An exhilarating dialogue between the father of Conceptualism and four great postwar American artists
It is often argued that Marcel Duchamp is the single most influential artist of the 20th century, and that Fountain, the porcelain urinal he signed R. Mutt and presented to the world in 1917, the single most influential artwork. But that’s not quite the whole picture.
Of course, the first half of the century belongs to Picasso, and perhaps to a lesser extent that other goliath of Modernism, Matisse. We would never have had Abstract Expressionism were it not for these two vying giants of European painting. We would never have had the art world’s big leap across the Atlantic from Paris to New York.
Still, one might concede that the second half of the century belongs firmly to the enigmatic Frenchman who gave us conceptual art. He himself moved from Paris to New York in 1915, though he largely remained a peripheral figure – that is until he was embraced by the four postwar American artists who feature in the Barbican’s intelligent and ambitious exhibition. These are the two visual artists Jasper Johns and Robert Rauschenberg, choreographer Merce Cunningham and composer John Cage.
Without their “mentor” (one can see his influence as more of a dialogue than a direct imprint, though there is quite a bit of that, too) we would almost certainly not have had such a dramatic shift from what Duchamp dismissively called “retinal art” – works that appealed primarily to the eye rather than to the mind and that were often based, on some level at least, on painterly realism. Thus, much of what came during this seismic art shift really didn’t resemble art at all, or certainly not as anyone might have recognised it before, and deliberately so.
Duchamp’s single most influential idea was the readymade. It was this idea, that an artist could take a functional non-art object and “repurpose” it as a work of art, that had such profound implications for artists. And nowhere did it have as profound an impact than on Johns, Rauschenberg, Cunningham and Cage.
For a period in the 1950s Johns and Rauschenberg were lovers, and Cunningham and Cage remained life-long partners until Cage’s death in 1992. There was an intimate and feverish exchange of ideas. Johns and Rauschenberg soon became known as neo-dadaists, and their work was said to be a far cry from the heroic machismo of Pollock and de Kooning, though not such a far cry in terms of employing elements of chance (the older artists were heavily influenced by Freud and ideas of the subconscious). Rauschenberg in particular worked with a messy, painterly exuberance on a large scale in an often witty riposte to that older generation.
Here we find examples of Rauschenberg’s Combines, his radical hybrid painting-sculptures incorporating found objects, the detritus of his immediate urban environment. There’s a wonderful stage design he made for a Cunningham performance, Minutiae, in 1954 (pictured left), a free-standing Combine incorporating painting, billowing fabric, bits of wood and metal. It’s the aesthetic of the junkyard and provides an intriguing counterpoint to Cunningham’s rigorous, restrained choreography, which can be seen in live performances (Thursday evenings and weekends) throughout the run of the exhibition. A low stage occupies the middle of the exhibition space on the ground floor for this purpose. But, providing a running soundtrack to the exhibition, you can already hear the footfall of dancers and Cage’s ‘chance’ compositions played on two specially adapted pianos programmed to play on their own.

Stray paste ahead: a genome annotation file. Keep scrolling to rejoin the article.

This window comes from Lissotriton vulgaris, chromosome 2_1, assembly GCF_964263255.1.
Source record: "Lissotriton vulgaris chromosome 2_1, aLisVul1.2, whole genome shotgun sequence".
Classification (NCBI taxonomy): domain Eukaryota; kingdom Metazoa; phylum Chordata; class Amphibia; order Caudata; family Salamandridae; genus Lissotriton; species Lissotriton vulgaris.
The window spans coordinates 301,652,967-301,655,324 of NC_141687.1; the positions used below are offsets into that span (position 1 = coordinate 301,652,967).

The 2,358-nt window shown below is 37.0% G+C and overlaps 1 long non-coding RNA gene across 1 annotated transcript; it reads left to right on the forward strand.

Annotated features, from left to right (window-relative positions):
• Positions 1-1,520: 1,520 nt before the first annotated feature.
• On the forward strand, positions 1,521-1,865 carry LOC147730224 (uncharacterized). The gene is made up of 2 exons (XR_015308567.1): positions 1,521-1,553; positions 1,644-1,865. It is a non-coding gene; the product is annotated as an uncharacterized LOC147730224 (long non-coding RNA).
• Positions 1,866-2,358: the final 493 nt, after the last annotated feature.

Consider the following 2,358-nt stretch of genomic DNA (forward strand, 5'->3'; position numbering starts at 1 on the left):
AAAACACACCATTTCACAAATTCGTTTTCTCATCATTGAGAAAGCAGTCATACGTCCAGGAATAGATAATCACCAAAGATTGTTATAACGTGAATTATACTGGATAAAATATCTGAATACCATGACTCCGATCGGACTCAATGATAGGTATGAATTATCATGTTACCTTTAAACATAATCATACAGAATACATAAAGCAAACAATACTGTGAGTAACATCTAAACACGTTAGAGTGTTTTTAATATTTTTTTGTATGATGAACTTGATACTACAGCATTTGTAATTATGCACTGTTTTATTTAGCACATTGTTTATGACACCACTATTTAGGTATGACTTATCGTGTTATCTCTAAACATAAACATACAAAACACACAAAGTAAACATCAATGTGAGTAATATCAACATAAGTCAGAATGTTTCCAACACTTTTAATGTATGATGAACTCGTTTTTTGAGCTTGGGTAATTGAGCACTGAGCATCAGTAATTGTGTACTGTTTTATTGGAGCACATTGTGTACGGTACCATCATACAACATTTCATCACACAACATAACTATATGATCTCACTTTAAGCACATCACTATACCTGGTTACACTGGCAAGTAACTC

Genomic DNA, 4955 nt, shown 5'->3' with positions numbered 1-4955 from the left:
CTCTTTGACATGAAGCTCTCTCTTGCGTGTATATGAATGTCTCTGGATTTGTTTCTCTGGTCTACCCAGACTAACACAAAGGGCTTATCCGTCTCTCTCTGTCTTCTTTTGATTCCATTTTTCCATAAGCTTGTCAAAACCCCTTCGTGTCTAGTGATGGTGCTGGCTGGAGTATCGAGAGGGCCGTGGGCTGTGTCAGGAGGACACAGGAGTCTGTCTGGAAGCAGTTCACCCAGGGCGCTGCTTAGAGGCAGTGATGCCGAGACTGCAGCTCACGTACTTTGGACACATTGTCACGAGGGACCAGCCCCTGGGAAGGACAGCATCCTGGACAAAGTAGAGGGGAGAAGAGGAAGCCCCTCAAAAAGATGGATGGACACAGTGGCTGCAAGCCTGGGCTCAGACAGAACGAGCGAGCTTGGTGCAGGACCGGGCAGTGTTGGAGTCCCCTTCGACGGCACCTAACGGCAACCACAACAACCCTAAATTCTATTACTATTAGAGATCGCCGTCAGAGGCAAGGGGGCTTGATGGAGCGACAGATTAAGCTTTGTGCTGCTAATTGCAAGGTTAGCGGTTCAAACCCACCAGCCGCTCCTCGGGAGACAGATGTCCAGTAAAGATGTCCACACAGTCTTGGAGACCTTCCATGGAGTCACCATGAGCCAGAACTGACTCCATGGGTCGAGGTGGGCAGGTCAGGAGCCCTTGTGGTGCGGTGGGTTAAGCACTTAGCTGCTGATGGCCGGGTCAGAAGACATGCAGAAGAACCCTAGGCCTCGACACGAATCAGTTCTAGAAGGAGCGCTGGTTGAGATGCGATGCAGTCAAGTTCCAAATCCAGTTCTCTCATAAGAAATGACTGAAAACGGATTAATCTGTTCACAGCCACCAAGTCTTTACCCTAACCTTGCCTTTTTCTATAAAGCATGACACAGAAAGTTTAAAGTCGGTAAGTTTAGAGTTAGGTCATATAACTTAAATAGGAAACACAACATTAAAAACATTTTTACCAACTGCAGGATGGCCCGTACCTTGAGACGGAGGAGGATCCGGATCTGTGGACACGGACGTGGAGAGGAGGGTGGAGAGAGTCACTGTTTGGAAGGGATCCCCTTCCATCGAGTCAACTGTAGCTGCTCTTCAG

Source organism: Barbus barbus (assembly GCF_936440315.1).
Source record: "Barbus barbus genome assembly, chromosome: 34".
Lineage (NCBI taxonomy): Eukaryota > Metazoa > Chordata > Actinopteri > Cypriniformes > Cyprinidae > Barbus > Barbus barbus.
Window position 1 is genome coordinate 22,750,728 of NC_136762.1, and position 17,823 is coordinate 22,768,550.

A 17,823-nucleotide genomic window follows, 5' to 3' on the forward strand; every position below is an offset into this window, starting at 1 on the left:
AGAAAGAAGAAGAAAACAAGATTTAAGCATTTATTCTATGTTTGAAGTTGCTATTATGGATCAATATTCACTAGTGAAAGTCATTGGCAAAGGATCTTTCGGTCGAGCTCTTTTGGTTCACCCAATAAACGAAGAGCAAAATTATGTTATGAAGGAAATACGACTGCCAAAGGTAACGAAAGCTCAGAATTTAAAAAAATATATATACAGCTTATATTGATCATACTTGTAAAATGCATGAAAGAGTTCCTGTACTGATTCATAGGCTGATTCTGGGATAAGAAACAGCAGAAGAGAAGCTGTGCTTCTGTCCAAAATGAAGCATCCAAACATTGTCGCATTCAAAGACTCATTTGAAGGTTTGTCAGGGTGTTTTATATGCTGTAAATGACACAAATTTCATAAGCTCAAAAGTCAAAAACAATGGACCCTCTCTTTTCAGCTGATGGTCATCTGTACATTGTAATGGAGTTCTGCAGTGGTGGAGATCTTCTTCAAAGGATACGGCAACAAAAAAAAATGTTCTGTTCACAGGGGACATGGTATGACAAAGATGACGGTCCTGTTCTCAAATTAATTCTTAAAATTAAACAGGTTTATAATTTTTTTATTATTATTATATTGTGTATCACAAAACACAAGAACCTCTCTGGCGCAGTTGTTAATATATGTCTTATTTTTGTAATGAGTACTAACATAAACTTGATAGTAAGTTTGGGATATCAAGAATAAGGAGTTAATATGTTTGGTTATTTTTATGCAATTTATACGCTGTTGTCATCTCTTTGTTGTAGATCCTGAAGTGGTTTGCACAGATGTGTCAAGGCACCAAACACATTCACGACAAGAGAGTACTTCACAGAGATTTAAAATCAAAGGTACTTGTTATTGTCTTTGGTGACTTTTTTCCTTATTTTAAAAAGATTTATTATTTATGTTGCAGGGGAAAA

Another, more austere stage design by Rauschenberg features a long, rhythmic line of chairs punctuated by Duchampian bicycle wheels. And there’s a selection of his White paintings. These pure, monochrome works were produced around the same time as the Combines, so we get a real sense of just what a protean artist Rauschenberg was.
Johns’ bronze sculptures cleverly take Duchamp’s concept of the readymade and playfully invert it. Everyday objects, such as beer cans – Painted Bronze (Two Ale Cans), 1960 (above) – were cast in traditional bronze and painted to resemble the real thing. And in another Cunningham stage design, Johns has painted motifs from Duchamp’s The Large Glass (The Bride Stripped Bare of her Bachelors, Even) onto transparent plastic. These hang like lanterns from the ceiling, while a 1992 replica of Duchamp’s The Large Glass (the original is in Philadelphia) casts shadows nearby.
Another fundamentally important Duchampian idea was the elimination of artistic intention. And the artist who worked with this idea most fully was Cage. This is perhaps represented in its purest form in 4’33, Cage’s most notorious work. The “composition” was made up of nothing more than chance, ambient noise, including the audience’s laughter, expectant paper-shuffling and the leaving of seats.
The exhibition is beautifully designed by French artist and filmmaker Phillipe Parreno. It’s a fascinating, clever survey, but, small quibble, one does wish that some use was made of original footage of Cunningham and Cage. The exhibition would have been much informed by original performances.
Watch John Cage perform Water Walk on the popular American TV Show I’ve Got a Secret, 1960.